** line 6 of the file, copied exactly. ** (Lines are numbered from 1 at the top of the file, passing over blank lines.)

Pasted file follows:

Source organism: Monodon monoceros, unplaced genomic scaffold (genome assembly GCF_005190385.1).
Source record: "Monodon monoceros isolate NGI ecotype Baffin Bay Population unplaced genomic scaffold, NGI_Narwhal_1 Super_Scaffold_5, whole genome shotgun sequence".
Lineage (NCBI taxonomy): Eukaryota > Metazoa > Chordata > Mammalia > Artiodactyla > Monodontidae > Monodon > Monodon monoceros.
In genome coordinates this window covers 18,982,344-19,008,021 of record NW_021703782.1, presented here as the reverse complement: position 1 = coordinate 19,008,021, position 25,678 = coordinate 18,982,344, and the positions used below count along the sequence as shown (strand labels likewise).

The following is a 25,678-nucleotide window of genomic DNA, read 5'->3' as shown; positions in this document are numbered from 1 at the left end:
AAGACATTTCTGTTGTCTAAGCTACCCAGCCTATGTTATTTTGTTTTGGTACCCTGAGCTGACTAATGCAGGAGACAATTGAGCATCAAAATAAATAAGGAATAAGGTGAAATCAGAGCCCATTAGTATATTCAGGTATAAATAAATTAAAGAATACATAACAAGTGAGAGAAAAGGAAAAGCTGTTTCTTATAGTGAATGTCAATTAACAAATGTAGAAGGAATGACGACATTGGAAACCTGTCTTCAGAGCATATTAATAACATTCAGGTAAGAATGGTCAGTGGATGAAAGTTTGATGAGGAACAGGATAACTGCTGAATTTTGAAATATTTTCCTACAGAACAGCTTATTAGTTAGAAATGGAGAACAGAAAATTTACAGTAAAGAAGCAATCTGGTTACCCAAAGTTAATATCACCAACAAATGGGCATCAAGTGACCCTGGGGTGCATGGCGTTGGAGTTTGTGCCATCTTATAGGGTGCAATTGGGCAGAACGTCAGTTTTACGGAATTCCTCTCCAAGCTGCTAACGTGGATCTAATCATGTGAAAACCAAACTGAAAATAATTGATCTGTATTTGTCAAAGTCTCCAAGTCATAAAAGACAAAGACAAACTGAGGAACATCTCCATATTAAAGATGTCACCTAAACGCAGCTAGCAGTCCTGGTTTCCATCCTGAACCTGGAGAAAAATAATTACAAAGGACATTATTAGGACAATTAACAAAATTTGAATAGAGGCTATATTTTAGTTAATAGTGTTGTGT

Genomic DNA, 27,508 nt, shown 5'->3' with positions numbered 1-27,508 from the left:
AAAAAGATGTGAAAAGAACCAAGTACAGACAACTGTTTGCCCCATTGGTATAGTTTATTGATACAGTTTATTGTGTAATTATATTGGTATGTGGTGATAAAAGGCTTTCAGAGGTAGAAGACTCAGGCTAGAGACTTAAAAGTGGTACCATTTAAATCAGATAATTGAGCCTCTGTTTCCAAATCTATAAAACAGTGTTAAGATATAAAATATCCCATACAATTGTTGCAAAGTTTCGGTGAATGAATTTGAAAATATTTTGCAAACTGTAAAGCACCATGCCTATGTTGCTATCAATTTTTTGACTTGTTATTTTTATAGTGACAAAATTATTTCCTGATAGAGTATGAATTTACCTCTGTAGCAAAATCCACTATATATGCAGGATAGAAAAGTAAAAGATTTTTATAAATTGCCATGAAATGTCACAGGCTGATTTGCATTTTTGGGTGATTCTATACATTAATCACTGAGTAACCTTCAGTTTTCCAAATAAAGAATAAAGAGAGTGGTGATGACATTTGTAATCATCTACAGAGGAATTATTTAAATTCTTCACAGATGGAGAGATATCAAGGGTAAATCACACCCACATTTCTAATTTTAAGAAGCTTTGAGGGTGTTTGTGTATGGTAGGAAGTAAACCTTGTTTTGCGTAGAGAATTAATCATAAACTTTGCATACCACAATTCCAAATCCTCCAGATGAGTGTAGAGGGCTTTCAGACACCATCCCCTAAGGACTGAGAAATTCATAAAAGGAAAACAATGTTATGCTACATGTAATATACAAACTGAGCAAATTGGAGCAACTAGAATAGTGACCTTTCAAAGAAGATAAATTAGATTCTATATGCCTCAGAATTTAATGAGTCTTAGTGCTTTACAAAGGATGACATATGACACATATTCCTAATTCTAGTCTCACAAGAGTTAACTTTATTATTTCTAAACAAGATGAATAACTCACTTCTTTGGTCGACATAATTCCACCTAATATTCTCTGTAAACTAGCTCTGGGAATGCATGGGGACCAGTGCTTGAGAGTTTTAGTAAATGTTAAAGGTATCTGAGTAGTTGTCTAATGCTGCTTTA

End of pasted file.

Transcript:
AAGACATTTCTGTTGTCTAAGCTACCCAGCCTATGTTATTTTGTTTTGGTACCCTGAGCTGACTAATGCAGGAGACAATTGAGCATCAAAATAAATAAGGAATAAGGTGAAATCAGAGCCCATTAGTATATTCAGGTATAAATAAATTAAAGAATACATAACAAGTGAGAGAAAAGGAAAAGCTGTTTCTTATAGTGAATGTCAATTAACAAATGTAGAAGGAATGACGACATTGGAAACCTGTCTTCAGAGCATATTAATAACATTCAGGTAAGAATGGTCAGTGGATGAAAGTTTGATGAGGAACAGGATAACTGCTGAATTTTGAAATATTTTCCTACAGAACAGCTTATTAGTTAGAAATGGAGAACAGAAAATTTACAGTAAAGAAGCAATCTGGTTACCCAAAGTTAATATCACCAACAAATGGGCATCAAGTGACCCTGGGGTGCATGGCGTTGGAGTTTGTGCCATCTTATAGGGTGCAATTGGGCAGAACGTCAGTTTTACGGAATTCCTCTCCAAGCTGCTAACGTGGATCTAATCATGTGAAAACCAAACTGAAAATAATTGATCTGTATTTGTCAAAGTCTCCAAGTCATAAAAGACAAAGACAAACTGAGGAACATCTCCATATTAAAGATGTCACCTAAACGCAGCTAGCAGTCCTGGTTTCCATCCTGAACCTGGAGAAAAATAATTACAAAGGACATTATTAGGACAATTAACAAAATTTGAATAGAGGCTATATTTTAGTTAATAGTGTTGTGT